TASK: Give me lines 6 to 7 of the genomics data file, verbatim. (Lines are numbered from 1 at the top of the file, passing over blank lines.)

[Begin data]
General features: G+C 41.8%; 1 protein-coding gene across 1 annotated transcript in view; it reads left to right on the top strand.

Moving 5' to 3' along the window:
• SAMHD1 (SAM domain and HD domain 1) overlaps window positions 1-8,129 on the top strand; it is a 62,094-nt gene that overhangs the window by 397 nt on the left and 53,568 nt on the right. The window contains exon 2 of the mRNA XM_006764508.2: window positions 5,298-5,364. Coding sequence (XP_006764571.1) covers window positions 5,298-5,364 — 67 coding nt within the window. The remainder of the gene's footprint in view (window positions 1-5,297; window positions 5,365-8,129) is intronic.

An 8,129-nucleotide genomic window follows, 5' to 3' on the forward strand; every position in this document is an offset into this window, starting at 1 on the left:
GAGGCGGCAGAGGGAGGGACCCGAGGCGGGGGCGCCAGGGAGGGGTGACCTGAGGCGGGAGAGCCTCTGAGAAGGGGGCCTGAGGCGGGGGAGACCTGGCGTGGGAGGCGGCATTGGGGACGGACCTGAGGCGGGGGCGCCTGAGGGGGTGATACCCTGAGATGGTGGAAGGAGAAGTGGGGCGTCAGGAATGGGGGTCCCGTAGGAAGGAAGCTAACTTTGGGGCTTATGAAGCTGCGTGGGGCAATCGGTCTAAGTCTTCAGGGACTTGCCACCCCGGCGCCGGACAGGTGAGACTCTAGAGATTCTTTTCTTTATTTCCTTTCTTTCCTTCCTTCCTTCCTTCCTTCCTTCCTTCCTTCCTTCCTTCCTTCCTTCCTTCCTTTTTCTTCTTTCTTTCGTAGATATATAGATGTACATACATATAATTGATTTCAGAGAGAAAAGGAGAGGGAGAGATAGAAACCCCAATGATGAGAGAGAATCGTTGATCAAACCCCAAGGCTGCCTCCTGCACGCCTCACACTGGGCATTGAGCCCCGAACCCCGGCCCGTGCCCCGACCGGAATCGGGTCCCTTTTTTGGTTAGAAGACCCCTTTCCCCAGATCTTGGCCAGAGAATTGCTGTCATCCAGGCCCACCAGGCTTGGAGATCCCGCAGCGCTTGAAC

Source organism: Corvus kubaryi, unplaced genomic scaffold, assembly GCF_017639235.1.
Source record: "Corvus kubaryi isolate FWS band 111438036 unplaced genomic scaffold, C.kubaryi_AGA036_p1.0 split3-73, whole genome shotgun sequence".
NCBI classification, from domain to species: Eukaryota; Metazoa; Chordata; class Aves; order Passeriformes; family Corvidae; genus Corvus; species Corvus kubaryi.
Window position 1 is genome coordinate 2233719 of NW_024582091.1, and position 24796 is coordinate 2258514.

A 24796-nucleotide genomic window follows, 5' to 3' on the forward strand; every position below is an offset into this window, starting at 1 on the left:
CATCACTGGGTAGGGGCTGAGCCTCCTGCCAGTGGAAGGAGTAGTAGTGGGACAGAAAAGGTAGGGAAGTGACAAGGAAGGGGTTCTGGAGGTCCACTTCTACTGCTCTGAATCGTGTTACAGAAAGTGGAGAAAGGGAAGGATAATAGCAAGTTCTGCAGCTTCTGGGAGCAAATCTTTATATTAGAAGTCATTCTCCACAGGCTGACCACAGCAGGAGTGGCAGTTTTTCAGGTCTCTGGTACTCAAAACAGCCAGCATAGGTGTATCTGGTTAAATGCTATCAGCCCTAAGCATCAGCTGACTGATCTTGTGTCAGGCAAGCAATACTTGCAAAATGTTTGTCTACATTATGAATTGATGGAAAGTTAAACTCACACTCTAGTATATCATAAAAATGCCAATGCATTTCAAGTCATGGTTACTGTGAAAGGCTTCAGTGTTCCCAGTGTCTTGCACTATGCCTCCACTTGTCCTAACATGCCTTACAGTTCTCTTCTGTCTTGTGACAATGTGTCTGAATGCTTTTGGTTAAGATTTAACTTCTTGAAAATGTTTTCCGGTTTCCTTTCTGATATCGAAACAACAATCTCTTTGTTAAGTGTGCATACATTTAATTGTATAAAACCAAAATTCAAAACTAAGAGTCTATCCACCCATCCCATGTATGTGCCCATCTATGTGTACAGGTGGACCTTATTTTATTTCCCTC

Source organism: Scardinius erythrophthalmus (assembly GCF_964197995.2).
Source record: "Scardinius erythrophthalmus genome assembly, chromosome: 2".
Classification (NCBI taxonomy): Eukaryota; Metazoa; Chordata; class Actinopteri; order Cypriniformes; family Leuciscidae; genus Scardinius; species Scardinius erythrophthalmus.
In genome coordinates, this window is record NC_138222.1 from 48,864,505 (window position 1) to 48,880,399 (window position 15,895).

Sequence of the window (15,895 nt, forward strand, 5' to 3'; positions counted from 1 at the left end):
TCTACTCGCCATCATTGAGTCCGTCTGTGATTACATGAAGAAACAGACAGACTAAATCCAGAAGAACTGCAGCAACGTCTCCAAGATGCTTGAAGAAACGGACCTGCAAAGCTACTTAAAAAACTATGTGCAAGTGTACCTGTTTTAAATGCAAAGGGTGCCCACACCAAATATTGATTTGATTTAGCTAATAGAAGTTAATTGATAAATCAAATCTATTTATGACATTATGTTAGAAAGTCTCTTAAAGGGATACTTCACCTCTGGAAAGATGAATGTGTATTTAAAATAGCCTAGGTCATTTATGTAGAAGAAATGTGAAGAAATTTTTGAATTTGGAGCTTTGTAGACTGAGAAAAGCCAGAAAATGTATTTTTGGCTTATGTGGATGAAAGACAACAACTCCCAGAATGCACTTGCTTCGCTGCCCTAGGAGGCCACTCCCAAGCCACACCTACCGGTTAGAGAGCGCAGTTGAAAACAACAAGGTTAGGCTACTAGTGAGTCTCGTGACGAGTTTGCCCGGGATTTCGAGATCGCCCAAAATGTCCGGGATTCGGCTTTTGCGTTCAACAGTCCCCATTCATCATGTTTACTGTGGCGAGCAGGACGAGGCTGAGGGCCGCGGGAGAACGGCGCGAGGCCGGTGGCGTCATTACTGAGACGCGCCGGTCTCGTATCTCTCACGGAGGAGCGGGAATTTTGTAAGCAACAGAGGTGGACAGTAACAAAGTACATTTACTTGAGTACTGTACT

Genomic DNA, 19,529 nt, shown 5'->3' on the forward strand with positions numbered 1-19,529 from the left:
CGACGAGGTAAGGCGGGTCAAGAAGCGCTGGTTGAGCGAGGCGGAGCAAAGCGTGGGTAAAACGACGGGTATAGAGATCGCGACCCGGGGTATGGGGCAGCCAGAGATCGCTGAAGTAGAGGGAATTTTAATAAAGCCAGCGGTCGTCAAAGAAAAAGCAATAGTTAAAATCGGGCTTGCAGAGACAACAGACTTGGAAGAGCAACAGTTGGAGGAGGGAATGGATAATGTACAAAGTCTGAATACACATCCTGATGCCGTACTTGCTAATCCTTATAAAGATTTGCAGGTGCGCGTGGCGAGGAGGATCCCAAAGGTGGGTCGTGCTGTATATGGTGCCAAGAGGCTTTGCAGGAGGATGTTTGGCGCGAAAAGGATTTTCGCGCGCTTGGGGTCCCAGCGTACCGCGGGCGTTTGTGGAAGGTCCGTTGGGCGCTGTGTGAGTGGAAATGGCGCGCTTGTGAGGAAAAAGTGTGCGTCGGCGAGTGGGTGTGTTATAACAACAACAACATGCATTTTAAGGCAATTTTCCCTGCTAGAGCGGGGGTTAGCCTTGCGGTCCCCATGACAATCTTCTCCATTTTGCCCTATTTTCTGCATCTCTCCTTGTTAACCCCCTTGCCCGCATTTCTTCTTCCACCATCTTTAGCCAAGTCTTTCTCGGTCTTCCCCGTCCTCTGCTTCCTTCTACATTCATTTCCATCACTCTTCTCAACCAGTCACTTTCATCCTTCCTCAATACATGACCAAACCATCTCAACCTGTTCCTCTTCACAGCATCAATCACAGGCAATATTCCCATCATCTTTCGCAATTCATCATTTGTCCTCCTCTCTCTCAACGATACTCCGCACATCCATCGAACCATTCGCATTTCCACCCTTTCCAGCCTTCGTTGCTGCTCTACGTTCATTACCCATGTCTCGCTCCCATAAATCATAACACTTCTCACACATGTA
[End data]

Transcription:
Source organism: Corvus kubaryi, unplaced genomic scaffold, assembly GCF_017639235.1.
Source record: "Corvus kubaryi isolate FWS band 111438036 unplaced genomic scaffold, C.kubaryi_AGA036_p1.0 split3-73, whole genome shotgun sequence".